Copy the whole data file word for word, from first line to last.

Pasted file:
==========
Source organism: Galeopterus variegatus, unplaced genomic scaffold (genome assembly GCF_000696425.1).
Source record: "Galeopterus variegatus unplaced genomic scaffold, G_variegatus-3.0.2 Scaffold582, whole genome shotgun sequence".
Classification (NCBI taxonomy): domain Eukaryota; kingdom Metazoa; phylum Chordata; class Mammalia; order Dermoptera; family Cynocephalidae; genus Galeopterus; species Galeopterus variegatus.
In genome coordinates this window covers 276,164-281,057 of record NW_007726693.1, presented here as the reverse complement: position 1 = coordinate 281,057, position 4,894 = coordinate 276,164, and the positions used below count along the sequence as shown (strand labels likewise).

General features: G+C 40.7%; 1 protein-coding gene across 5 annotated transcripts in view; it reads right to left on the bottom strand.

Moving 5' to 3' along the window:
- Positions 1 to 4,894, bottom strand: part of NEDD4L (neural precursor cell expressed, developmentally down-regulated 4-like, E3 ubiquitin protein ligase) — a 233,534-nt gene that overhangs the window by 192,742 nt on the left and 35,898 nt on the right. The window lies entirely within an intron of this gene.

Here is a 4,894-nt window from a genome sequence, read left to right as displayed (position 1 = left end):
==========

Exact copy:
Source organism: Galeopterus variegatus, unplaced genomic scaffold (genome assembly GCF_000696425.1).
Source record: "Galeopterus variegatus unplaced genomic scaffold, G_variegatus-3.0.2 Scaffold582, whole genome shotgun sequence".
Classification (NCBI taxonomy): domain Eukaryota; kingdom Metazoa; phylum Chordata; class Mammalia; order Dermoptera; family Cynocephalidae; genus Galeopterus; species Galeopterus variegatus.
In genome coordinates this window covers 276,164-281,057 of record NW_007726693.1, presented here as the reverse complement: position 1 = coordinate 281,057, position 4,894 = coordinate 276,164, and the positions used below count along the sequence as shown (strand labels likewise).

General features: G+C 40.7%; 1 protein-coding gene across 5 annotated transcripts in view; it reads right to left on the bottom strand.

Moving 5' to 3' along the window:
- Positions 1 to 4,894, bottom strand: part of NEDD4L (neural precursor cell expressed, developmentally down-regulated 4-like, E3 ubiquitin protein ligase) — a 233,534-nt gene that overhangs the window by 192,742 nt on the left and 35,898 nt on the right. The window lies entirely within an intron of this gene.

Here is a 4,894-nt window from a genome sequence, read left to right as displayed (position 1 = left end):